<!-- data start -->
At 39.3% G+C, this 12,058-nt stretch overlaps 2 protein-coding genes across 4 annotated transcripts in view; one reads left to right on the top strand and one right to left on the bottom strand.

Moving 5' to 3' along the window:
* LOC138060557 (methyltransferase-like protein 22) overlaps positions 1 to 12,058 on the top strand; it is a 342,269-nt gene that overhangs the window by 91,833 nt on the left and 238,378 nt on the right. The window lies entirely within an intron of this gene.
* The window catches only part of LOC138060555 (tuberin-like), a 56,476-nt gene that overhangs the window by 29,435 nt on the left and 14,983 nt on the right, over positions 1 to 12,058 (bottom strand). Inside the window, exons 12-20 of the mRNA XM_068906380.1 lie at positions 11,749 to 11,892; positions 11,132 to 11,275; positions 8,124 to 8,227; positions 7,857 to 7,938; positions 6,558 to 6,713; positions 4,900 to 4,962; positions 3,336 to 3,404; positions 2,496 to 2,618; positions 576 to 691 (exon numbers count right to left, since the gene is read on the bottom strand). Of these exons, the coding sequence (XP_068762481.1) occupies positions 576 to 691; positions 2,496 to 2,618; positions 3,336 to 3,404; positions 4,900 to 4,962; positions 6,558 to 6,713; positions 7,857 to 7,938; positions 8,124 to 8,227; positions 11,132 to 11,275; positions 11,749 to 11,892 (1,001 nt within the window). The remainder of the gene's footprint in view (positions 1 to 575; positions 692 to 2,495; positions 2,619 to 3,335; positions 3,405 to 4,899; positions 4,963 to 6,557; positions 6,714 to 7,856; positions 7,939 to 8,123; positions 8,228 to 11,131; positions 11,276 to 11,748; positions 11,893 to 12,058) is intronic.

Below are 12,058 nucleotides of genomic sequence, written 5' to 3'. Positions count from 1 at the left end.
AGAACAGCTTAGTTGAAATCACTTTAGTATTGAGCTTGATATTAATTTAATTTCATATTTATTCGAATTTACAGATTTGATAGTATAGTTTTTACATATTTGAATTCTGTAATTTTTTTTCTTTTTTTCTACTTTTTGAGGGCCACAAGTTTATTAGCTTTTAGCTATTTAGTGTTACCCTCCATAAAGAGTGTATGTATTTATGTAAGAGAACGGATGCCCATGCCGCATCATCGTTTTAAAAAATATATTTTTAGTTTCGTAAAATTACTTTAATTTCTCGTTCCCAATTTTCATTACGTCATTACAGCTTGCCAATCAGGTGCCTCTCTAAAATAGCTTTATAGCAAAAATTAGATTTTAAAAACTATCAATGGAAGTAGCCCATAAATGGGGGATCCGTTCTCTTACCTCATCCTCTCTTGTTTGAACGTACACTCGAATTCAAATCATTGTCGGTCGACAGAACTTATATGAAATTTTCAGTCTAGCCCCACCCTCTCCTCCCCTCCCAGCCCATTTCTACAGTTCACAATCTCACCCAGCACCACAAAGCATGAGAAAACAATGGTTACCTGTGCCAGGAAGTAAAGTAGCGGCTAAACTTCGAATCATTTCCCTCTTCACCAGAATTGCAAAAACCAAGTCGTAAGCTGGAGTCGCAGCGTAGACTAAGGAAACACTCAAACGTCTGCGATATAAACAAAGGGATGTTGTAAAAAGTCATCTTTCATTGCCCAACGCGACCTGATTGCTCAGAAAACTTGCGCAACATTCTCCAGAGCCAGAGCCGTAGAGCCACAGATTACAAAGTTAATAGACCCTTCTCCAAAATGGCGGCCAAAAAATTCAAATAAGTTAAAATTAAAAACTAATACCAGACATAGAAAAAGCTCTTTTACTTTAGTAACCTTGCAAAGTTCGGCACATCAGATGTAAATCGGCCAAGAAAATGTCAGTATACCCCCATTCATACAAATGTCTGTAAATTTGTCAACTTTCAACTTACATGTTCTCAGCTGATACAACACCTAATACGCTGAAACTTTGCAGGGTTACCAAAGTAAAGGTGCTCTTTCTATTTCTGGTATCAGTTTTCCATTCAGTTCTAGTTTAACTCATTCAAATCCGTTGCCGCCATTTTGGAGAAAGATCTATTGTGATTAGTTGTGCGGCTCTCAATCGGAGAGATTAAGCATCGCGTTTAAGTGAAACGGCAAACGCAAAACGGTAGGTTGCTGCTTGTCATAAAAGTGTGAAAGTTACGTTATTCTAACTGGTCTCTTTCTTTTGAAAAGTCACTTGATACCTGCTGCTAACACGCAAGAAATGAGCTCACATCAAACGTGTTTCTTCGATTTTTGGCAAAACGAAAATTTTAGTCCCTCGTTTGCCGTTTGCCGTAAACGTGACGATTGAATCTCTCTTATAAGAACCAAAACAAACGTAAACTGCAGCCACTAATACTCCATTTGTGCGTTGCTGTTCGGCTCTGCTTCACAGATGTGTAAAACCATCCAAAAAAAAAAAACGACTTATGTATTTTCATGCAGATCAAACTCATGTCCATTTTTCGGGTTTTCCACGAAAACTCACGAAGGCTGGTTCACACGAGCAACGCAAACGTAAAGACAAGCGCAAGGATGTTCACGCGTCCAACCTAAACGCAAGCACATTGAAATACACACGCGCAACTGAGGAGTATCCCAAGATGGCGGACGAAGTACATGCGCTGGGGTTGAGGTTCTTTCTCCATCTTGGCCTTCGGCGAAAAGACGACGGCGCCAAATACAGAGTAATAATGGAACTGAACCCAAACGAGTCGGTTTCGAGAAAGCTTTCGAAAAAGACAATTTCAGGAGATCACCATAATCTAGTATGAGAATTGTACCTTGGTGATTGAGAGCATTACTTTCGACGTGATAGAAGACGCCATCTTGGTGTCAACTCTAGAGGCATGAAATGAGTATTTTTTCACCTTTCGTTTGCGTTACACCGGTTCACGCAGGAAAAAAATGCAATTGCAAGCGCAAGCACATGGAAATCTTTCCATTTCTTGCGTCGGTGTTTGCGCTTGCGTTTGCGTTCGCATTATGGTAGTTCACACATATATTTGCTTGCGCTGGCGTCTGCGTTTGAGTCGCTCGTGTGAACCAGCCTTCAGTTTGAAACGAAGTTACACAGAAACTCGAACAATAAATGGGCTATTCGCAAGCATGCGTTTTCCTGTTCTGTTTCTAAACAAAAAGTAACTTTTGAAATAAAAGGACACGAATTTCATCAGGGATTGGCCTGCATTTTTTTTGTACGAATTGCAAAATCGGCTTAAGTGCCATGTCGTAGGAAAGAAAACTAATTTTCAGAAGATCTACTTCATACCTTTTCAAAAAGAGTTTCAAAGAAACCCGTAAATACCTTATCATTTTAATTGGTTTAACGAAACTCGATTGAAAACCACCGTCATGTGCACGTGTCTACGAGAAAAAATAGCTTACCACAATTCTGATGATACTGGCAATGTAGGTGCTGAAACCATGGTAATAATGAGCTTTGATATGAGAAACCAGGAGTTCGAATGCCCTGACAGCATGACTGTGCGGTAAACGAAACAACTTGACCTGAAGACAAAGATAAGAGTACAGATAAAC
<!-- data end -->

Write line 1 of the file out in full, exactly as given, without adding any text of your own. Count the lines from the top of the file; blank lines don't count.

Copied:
At 39.3% G+C, this 12,058-nt stretch overlaps 2 protein-coding genes across 4 annotated transcripts in view; one reads left to right on the top strand and one right to left on the bottom strand.